“Jewelry is permanent, and it’s so universal. How often in our lifetime do we have the chance to make something special that lasts forever?”
~ Alan Revere, Goldsmith
Extracted from all parts of the planet and celebrated by humans since time immemorial, gold is the most precious and noble of earth’s metals. Humanity has been obsessed with possessing it for as far back as we can know. As the price goes down, jewelry designers are falling in love with gold once again.
The World Gold Council reports gold jewelry demand was worth $100 billion in 2014 (over half the worldwide gold demand). In 2015, gold jewelry sales in the U.S. increased 3 percent, which is significant when you consider the higher prices paid for gold items compared to silver.
Jewelry sales are on an upswing, gold prices are dropping, and yellow gold is glistening on the runways of haute couture around the world. The time is right for you to consider adding gold to your bench. Here are our top five reasons jewelers should go for gold.
1. It’s a classic.
Synonymous with wealth and power, gold has been the coveted choice of elite and ruling classes throughout history. Pure gold does not corrode and so it represents immortality. Gold is the only solid metallic element of yellow color, giving it an obvious association with the sun. It has been the luxury metal of choice since humans started adorning themselves millennia ago—and that obsession with the metal will never change.
Gold’s luxury status translates to those who work with the metal as well. A goldsmith is traditionally one of the most respected positions in a society. When you start working in gold, you become part of a long and respected lineage of craftspeople dating back to the first humans to pick up a hammer and create a piece of jewelry.
2. It’s noble for a reason.
Pure gold is one of the most malleable (or movable) metals found on earth. Gold sheet can be hammered into a layer so thin that light passes through it, and gold wire can be twisted without breaking. Because pure gold is chemically inert, it is resistant to oxidation (or tarnish) even when it is heated. All these properties make it beneficial to jewelers and are perhaps among the reasons gold was one of the first metals to be worked by early humans.
While 24K gold is too soft to be practical for jewelry, 22K, 18K and 14K gold alloys retain many of the favorable characteristics of pure gold, such as tarnish resistance, while adding strength and surface hardness.
3. Its higher price point and perceived value = more profit.
With dropping prices, jewelers who stayed away from gold because of its prohibitive cost should consider bringing it into their work. One easy way to do this is with gold accents and overlays.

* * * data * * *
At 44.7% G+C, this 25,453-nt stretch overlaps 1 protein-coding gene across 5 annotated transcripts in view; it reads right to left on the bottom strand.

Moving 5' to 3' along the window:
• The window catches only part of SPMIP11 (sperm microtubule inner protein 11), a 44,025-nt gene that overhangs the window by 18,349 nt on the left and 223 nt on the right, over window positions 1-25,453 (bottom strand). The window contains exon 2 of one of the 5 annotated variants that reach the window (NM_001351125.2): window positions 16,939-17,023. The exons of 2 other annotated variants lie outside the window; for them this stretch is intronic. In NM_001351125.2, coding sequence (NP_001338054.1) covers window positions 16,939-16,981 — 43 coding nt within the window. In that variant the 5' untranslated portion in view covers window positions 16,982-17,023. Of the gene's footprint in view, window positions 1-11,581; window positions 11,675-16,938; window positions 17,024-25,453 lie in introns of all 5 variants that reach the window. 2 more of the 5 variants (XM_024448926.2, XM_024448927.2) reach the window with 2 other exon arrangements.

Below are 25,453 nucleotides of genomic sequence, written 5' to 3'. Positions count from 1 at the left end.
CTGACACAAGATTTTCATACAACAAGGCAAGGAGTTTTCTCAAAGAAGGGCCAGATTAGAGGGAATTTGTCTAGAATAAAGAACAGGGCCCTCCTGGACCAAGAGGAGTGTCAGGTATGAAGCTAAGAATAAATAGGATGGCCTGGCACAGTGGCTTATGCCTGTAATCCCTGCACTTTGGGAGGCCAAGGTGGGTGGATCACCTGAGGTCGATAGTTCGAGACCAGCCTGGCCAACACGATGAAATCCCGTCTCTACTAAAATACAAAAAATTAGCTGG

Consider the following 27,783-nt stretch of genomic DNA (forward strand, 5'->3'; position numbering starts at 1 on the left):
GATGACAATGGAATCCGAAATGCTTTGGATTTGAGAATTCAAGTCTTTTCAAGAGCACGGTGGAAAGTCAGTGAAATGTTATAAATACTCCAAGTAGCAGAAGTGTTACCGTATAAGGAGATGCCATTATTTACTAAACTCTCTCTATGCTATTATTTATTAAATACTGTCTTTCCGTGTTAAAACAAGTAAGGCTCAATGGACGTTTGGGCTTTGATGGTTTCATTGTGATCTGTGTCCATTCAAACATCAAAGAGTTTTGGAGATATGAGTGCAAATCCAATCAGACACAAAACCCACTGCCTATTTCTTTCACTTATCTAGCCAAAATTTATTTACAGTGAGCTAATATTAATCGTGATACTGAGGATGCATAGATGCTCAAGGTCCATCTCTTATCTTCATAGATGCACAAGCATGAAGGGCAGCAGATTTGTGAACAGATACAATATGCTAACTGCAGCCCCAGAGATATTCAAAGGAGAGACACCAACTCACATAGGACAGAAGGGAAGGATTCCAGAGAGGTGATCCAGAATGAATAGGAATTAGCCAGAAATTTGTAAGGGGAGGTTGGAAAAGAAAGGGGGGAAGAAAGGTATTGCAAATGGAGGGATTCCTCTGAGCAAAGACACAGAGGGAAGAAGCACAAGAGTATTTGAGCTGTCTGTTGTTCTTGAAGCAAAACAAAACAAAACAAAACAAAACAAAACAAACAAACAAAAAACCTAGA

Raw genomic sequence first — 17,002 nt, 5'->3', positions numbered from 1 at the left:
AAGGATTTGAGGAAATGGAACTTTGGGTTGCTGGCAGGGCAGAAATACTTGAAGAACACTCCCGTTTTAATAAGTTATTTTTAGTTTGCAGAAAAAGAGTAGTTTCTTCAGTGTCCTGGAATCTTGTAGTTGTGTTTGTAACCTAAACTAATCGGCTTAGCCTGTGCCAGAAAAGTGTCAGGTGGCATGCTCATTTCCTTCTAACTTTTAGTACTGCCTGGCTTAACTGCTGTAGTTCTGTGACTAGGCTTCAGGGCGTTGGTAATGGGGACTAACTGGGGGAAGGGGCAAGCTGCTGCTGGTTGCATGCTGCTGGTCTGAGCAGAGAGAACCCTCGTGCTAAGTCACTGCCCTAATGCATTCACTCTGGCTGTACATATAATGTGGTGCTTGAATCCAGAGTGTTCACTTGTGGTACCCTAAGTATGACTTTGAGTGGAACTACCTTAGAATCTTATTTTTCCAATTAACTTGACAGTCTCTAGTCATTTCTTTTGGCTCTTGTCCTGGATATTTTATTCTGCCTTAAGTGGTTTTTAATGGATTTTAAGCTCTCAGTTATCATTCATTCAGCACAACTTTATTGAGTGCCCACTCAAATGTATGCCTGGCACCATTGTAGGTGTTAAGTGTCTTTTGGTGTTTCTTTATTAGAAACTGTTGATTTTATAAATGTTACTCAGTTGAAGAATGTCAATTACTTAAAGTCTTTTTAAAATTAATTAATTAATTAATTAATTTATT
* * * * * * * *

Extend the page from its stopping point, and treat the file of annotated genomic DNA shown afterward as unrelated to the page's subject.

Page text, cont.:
As you start working with gold, your material costs will be higher, of course, but they will be offset by larger profit margins. Each piece will take you roughly the same amount of time it would to create in silver, but because gold has a higher price point and a higher perceived value among the jewelry buying public, you can sell it for much more, resulting in a higher ROI per hour on gold pieces.
Adding small gold accents to silver jewelry allows you to set a higher price on your pieces. If you’re nervous about the initial cost of materials, products like gold-filled metals, bi-metal sheet and gold foils make it easy to start incorporating gold into your work without breaking the bank.
4. Its Diverse Color Options
The wide array of gold alloys available means you won’t be bored any time soon. From rich yellow tones to rose, white and even green, gold alloys are diverse enough to meet all of your design needs.
Yellow gold remains the most popular color worldwide. It complements colored gemstones and brings to mind the romance of lost treasures and the opulence of royalty.
White gold has become the preference in the U.S. for engagement rings. It is the perfect match for enhancing the sparkle of diamonds.
Pink or rose gold is an alloy of gold and copper and has boomed in popularity over the last several years.
5. It will help you become a more careful jeweler.
Gold will force you to work smarter—it benefits everything you do at the bench. Because of its high cost, you’ll likely have a limited supply of gold on hand. Because of this, you’ll instinctively go to greater lengths to do it right the first time. Plan your work, avoid mistakes and don’t take any shortcuts. It’s a return to the basics you were taught when you first started out in this business.
If outdated gold pieces have been taking up space in your displays for years, chances are you purchased them when gold was less expensive than today’s prices. It may make sense to repurpose those materials so you can create new inventory that will sell at current prices. Have a chunky, outdated gold piece you can’t sell? Melt it down, draw wire and use it to add accents to a dozen silver pieces.
What’s next for gold?
According to the World Gold Council, demand for gold jewelry in the U.S. rose in 2013 for the first time since 2001 and continued to rise through 2015. It seems the future for jewelers is golden indeed.